With COVID-19 causing pay cuts and job losses, here’s a handy guide to ensure a smooth transition from a double-income household to a single-income one should the situation arise.
There’s no doubt that two incomes help create a nice financial cushion for married couples. It’s only natural to be disheartened when one member loses his or her job. However, it’s surely not the end of the world. In fact, couples should have an action plan in place even before a job-loss situation arises.
Switching from two incomes to one doesn’t have to be as bad as it sounds – all you need is a solid transitional plan. Think about it; with a good plan in place, you’ll be giving your significant other an opportunity to even take career breaks.
Additional Reading: 5 Money Management Tips For Married Couples
Here’s how you can fool-proof your transition from a double-income household to a single-income one:
Needs Over Wants
It’s only human for us to shop more and spend more as our purchase power goes up. While there’s nothing wrong in this, one should be able to immediately switch gears if the situation demands. For instance, with two sources of income, the ability to spend money is more. When this gets reduced to a single-income source, your ‘wants’ will have to take a backseat.
Priority should be given to your needs. This way, you’ll be able to keep frills at bay while still being able to secure your needs with just one income.
Additional Reading: How Married Couples Divvy Up Their Expenses
Fall Back On Savings (Not Completely)
If you’re reading this, we hope you’ve saved enough for a rainy day. It’s always good to have extra money that you can use when you’re in need of it. However, don’t go overboard and treat your savings as if it’s cash that can let you continue living a two-income lifestyle. Instead, use it only if and when you feel the pinch of adjusting to a single-income household.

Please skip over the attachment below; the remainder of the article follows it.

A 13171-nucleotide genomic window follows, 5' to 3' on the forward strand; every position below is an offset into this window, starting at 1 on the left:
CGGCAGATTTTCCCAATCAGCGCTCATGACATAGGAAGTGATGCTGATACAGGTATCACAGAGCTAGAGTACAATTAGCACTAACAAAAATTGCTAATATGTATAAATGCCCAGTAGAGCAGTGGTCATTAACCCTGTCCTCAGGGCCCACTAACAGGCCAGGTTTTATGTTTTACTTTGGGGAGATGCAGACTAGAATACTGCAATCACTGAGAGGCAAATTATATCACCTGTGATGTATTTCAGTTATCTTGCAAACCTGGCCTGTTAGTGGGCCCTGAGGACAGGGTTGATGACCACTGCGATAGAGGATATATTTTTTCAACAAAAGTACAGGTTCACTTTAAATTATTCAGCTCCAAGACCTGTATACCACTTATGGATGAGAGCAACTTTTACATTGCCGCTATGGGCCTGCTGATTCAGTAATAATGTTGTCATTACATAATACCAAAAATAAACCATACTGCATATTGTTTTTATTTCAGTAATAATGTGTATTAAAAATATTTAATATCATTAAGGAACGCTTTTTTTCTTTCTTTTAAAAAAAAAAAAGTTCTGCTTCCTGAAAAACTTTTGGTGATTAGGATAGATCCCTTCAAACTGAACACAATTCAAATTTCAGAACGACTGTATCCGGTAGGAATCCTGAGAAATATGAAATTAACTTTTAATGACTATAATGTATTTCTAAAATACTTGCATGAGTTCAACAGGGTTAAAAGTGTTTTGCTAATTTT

Of course, as a last resort, you can always partially withdraw your PF should you need cash.
Ensure Your Medical Insurance Coverage Is In Place
In job loss situations, the last thing you want to face is medical expenses. Most employers offer their employees a medical insurance plan that covers their spouses, so you’re most likely covered if your spouse’s medical plan is active and running.
If your spouse works in a small setup that doesn’t provide these employee benefits, it’s a good idea to take up a Health Insurance policy – you might as well pay premiums rather than bear the brunt of huge hospitalisation bills, right?
Additional Reading: Tips To Manage Your Money During A Career Transition
Use Credit Judiciously
Debt can be a silent killer, especially when your ability to repay has weakened. If you’ve lost your job but have debt to pay, you’ll still want to ensure smooth flow of EMI payments via your spouse – you don’t want your Credit Score to go for a toss, do you?
Also, taking up more debt is not advisable at this point, as this may cause undue stress. Having said that, you can always use your Credit Card if it helps you save extra on buying necessities using it. In conclusion, sensible credit use is highly advised.
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